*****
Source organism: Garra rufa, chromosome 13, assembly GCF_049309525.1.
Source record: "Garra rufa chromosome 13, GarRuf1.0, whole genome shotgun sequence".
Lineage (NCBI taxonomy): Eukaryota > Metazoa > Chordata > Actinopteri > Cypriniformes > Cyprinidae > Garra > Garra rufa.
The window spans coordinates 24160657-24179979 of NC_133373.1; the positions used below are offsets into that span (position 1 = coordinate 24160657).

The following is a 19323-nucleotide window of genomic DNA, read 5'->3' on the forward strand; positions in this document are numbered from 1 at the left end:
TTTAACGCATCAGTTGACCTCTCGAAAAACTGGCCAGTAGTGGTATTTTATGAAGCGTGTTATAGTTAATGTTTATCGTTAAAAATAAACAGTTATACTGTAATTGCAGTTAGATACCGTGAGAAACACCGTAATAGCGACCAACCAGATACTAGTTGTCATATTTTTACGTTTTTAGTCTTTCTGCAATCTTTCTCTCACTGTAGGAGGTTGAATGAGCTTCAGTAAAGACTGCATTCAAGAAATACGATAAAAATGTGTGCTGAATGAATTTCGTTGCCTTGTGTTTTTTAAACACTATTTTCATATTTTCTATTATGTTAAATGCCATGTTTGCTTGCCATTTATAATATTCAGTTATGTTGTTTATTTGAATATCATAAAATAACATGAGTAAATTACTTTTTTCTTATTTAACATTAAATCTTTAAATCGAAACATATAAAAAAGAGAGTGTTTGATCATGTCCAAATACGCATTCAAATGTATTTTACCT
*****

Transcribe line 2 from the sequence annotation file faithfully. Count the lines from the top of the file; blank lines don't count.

Source record: "Garra rufa chromosome 13, GarRuf1.0, whole genome shotgun sequence".